Not only could we make more money by working from home, but we could also save more money by working from home 100% of the time! I have found this true for my family.

My average commute a week working in the office three days a week was 120 miles a week. Every two weeks I would fill my tank up with gas and it would cost $30-$40 a tank. That turns out to be $780 — $1,040 a year.

That's just on gas alone. Not counting the extra miles on my car which would cost further maintenance and possible breakdowns. That's a huge chunk right there. It also saves me on little things like coffee or lunch out when I forget mine on my way to work.

In the end, work from home saves the employee and employer money. And it might even put a little money back into the employee’s pocket.

It Can Benefit the Environment

Before you give me a hard time on this one, let’s stop for a second and think about this with a practical example from my day job.

Before I went to work from home 100% of the time, we were receiving hundred-page documents in the mail from customers, attorneys, body shops, and more. We were also sending a significant amount of mail to all of our constituents too.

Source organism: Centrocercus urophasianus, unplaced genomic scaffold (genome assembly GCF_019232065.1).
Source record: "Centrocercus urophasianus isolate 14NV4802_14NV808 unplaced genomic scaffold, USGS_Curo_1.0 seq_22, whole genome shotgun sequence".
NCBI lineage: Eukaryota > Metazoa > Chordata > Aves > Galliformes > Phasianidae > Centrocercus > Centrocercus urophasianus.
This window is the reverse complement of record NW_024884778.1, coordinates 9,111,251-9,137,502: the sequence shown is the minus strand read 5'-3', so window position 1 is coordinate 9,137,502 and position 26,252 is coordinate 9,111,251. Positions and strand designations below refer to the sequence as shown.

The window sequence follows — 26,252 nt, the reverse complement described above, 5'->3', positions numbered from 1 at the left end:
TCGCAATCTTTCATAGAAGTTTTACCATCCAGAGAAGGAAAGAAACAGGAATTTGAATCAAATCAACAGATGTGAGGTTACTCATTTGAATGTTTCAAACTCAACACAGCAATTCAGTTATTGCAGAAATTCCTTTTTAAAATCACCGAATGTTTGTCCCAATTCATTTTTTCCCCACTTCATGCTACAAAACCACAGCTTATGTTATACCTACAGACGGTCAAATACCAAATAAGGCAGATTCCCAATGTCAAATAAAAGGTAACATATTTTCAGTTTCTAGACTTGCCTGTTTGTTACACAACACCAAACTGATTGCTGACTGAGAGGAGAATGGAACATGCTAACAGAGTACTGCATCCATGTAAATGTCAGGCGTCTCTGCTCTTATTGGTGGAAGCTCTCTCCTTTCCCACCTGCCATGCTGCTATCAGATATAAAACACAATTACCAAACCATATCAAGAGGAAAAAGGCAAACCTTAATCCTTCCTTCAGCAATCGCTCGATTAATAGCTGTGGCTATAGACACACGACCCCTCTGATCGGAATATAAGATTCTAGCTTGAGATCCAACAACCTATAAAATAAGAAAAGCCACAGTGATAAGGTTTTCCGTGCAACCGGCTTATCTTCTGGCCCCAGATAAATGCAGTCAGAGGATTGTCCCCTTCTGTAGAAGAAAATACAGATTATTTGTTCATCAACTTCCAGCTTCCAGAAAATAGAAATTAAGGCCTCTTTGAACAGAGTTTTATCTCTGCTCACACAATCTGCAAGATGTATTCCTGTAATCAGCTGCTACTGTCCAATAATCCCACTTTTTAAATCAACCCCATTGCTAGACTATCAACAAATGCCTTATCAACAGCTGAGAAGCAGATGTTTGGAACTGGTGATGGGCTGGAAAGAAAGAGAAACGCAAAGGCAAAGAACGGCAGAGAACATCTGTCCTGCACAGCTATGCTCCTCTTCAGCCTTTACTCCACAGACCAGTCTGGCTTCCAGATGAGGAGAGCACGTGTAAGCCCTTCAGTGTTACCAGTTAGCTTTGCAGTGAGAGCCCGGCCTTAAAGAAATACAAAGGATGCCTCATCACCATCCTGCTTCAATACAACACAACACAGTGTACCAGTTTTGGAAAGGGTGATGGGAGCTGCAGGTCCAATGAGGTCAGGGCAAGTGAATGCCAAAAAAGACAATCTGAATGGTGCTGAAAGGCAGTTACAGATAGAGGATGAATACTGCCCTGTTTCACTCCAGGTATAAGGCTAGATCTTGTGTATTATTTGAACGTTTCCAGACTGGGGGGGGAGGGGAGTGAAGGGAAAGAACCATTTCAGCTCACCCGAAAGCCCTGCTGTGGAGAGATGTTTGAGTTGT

Yet, when work from home was forced upon the world, all of our applications and processes went digital. We send documents via email and digital fax now. We can send links to our constituents for them to upload documents to our applications directly.

All of a sudden my giant filing cabinet was rendered useless overnight because we no longer keep paper files.

To give you some perspective on the amount of paper we might have been using before, check out this study from the University of Southern Indiana and what it has to say:

“Americans use 85,000,000 tons of paper a year; about 680 pounds per person.”

That's a lot of paper! And paper is only part of what we are doing to help the environment by working from home. Let’s not forget about our commute again. Like I said earlier, I used to drive 120 miles a week. Now, I don’t drive that at all and I’m not pumping as many emissions into the atmosphere too.

And there are a lot more benefits to the environment too.

Final Thoughts

By the end of 2021, there will be a lot of people working from home full time, and even more people working from home part-time. Not because of COVID alone, but because working from home is going to become a staple in the global workplace.

Instead of fearing the change that will likely become a permanent fixture in our future, why not prepare for it now and take full advantage.

I honestly believe that working from home is the best thing for you. Sure there are some difficult parts to it, but the good far outweighs the bad. Especially when it comes to fiscal and environmental responsibilities for ourselves and the world.

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My goal with my writing is to help people get everything done they want in their very busy lives. I believe we can we all can achieve our dreams and I know it starts with having the right mindset, systems, and taking action every single day. My writing shares how to do this through self-improvement, inspiration, and productivity.

Spokane, WA